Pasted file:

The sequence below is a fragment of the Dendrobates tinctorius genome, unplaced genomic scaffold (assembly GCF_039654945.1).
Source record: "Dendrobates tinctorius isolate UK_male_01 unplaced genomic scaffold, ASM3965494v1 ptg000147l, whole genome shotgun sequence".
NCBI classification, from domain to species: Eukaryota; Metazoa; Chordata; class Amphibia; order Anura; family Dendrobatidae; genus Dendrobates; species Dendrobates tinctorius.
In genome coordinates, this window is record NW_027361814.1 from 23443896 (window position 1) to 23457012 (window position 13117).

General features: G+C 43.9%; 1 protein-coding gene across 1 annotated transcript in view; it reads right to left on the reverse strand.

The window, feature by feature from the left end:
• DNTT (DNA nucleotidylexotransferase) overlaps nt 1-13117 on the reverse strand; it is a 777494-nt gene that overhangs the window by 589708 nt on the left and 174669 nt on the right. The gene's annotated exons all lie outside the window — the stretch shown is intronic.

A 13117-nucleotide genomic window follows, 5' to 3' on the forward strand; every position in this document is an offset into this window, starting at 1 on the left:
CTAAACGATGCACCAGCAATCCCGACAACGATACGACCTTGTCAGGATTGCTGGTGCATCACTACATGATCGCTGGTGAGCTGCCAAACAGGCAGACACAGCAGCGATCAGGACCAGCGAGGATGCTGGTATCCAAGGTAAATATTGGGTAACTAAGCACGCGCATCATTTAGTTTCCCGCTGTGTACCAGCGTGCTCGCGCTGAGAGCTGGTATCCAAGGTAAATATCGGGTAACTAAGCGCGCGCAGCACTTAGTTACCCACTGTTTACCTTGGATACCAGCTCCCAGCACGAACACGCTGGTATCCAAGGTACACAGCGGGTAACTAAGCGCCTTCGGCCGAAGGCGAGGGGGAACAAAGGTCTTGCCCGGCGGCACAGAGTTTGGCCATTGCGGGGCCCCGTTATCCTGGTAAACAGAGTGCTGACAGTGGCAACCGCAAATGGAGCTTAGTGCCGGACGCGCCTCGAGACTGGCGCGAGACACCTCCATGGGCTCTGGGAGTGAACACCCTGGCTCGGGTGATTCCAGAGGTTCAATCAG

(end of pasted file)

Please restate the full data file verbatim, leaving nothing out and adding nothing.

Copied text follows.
The sequence below is a fragment of the Dendrobates tinctorius genome, unplaced genomic scaffold (assembly GCF_039654945.1).
Source record: "Dendrobates tinctorius isolate UK_male_01 unplaced genomic scaffold, ASM3965494v1 ptg000147l, whole genome shotgun sequence".
NCBI classification, from domain to species: Eukaryota; Metazoa; Chordata; class Amphibia; order Anura; family Dendrobatidae; genus Dendrobates; species Dendrobates tinctorius.
In genome coordinates, this window is record NW_027361814.1 from 23443896 (window position 1) to 23457012 (window position 13117).

General features: G+C 43.9%; 1 protein-coding gene across 1 annotated transcript in view; it reads right to left on the reverse strand.

The window, feature by feature from the left end:
• DNTT (DNA nucleotidylexotransferase) overlaps nt 1-13117 on the reverse strand; it is a 777494-nt gene that overhangs the window by 589708 nt on the left and 174669 nt on the right. The gene's annotated exons all lie outside the window — the stretch shown is intronic.

A 13117-nucleotide genomic window follows, 5' to 3' on the forward strand; every position in this document is an offset into this window, starting at 1 on the left:
CTAAACGATGCACCAGCAATCCCGACAACGATACGACCTTGTCAGGATTGCTGGTGCATCACTACATGATCGCTGGTGAGCTGCCAAACAGGCAGACACAGCAGCGATCAGGACCAGCGAGGATGCTGGTATCCAAGGTAAATATTGGGTAACTAAGCACGCGCATCATTTAGTTTCCCGCTGTGTACCAGCGTGCTCGCGCTGAGAGCTGGTATCCAAGGTAAATATCGGGTAACTAAGCGCGCGCAGCACTTAGTTACCCACTGTTTACCTTGGATACCAGCTCCCAGCACGAACACGCTGGTATCCAAGGTACACAGCGGGTAACTAAGCGCCTTCGGCCGAAGGCGAGGGGGAACAAAGGTCTTGCCCGGCGGCACAGAGTTTGGCCATTGCGGGGCCCCGTTATCCTGGTAAACAGAGTGCTGACAGTGGCAACCGCAAATGGAGCTTAGTGCCGGACGCGCCTCGAGACTGGCGCGAGACACCTCCATGGGCTCTGGGAGTGAACACCCTGGCTCGGGTGATTCCAGAGGTTCAATCAG